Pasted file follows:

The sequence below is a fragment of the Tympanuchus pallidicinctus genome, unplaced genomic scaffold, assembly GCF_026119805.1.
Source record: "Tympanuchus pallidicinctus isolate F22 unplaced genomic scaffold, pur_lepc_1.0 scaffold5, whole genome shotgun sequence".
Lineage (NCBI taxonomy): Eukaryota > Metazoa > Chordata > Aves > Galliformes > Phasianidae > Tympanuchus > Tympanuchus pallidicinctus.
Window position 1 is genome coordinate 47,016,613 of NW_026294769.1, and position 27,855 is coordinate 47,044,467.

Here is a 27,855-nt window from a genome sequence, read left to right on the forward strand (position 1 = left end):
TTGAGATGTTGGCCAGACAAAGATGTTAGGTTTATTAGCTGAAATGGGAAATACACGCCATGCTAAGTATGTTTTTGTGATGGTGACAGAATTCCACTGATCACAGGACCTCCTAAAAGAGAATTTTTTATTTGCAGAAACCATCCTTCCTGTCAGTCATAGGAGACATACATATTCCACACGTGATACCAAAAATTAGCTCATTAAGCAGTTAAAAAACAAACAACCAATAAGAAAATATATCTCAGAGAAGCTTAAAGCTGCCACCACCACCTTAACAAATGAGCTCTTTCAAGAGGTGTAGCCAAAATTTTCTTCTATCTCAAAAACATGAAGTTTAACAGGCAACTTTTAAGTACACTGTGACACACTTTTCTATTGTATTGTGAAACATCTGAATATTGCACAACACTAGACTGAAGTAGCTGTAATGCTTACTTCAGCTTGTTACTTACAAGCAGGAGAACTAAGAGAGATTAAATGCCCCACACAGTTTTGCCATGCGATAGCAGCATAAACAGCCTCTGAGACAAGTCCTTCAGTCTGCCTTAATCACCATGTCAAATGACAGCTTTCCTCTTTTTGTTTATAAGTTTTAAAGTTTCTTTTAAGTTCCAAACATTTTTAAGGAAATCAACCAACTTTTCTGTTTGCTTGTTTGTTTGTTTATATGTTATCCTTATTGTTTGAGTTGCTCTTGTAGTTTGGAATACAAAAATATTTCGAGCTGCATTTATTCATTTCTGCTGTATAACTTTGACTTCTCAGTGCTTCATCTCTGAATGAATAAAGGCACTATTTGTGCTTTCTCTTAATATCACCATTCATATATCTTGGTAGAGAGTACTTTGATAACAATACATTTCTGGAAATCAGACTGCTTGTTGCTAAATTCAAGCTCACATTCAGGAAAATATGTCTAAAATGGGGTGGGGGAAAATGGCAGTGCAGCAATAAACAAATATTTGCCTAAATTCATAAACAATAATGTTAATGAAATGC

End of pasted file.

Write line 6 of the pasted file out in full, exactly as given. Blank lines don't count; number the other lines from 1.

TTGAGATGTTGGCCAGACAAAGATGTTAGGTTTATTAGCTGAAATGGGAAATACACGCCATGCTAAGTATGTTTTTGTGATGGTGACAGAATTCCACTGATCACAGGACCTCCTAAAAGAGAATTTTTTATTTGCAGAAACCATCCTTCCTGTCAGTCATAGGAGACATACATATTCCACACGTGATACCAAAAATTAGCTCATTAAGCAGTTAAAAAACAAACAACCAATAAGAAAATATATCTCAGAGAAGCTTAAAGCTGCCACCACCACCTTAACAAATGAGCTCTTTCAAGAGGTGTAGCCAAAATTTTCTTCTATCTCAAAAACATGAAGTTTAACAGGCAACTTTTAAGTACACTGTGACACACTTTTCTATTGTATTGTGAAACATCTGAATATTGCACAACACTAGACTGAAGTAGCTGTAATGCTTACTTCAGCTTGTTACTTACAAGCAGGAGAACTAAGAGAGATTAAATGCCCCACACAGTTTTGCCATGCGATAGCAGCATAAACAGCCTCTGAGACAAGTCCTTCAGTCTGCCTTAATCACCATGTCAAATGACAGCTTTCCTCTTTTTGTTTATAAGTTTTAAAGTTTCTTTTAAGTTCCAAACATTTTTAAGGAAATCAACCAACTTTTCTGTTTGCTTGTTTGTTTGTTTATATGTTATCCTTATTGTTTGAGTTGCTCTTGTAGTTTGGAATACAAAAATATTTCGAGCTGCATTTATTCATTTCTGCTGTATAACTTTGACTTCTCAGTGCTTCATCTCTGAATGAATAAAGGCACTATTTGTGCTTTCTCTTAATATCACCATTCATATATCTTGGTAGAGAGTACTTTGATAACAATACATTTCTGGAAATCAGACTGCTTGTTGCTAAATTCAAGCTCACATTCAGGAAAATATGTCTAAAATGGGGTGGGGGAAAATGGCAGTGCAGCAATAAACAAATATTTGCCTAAATTCATAAACAATAATGTTAATGAAATGC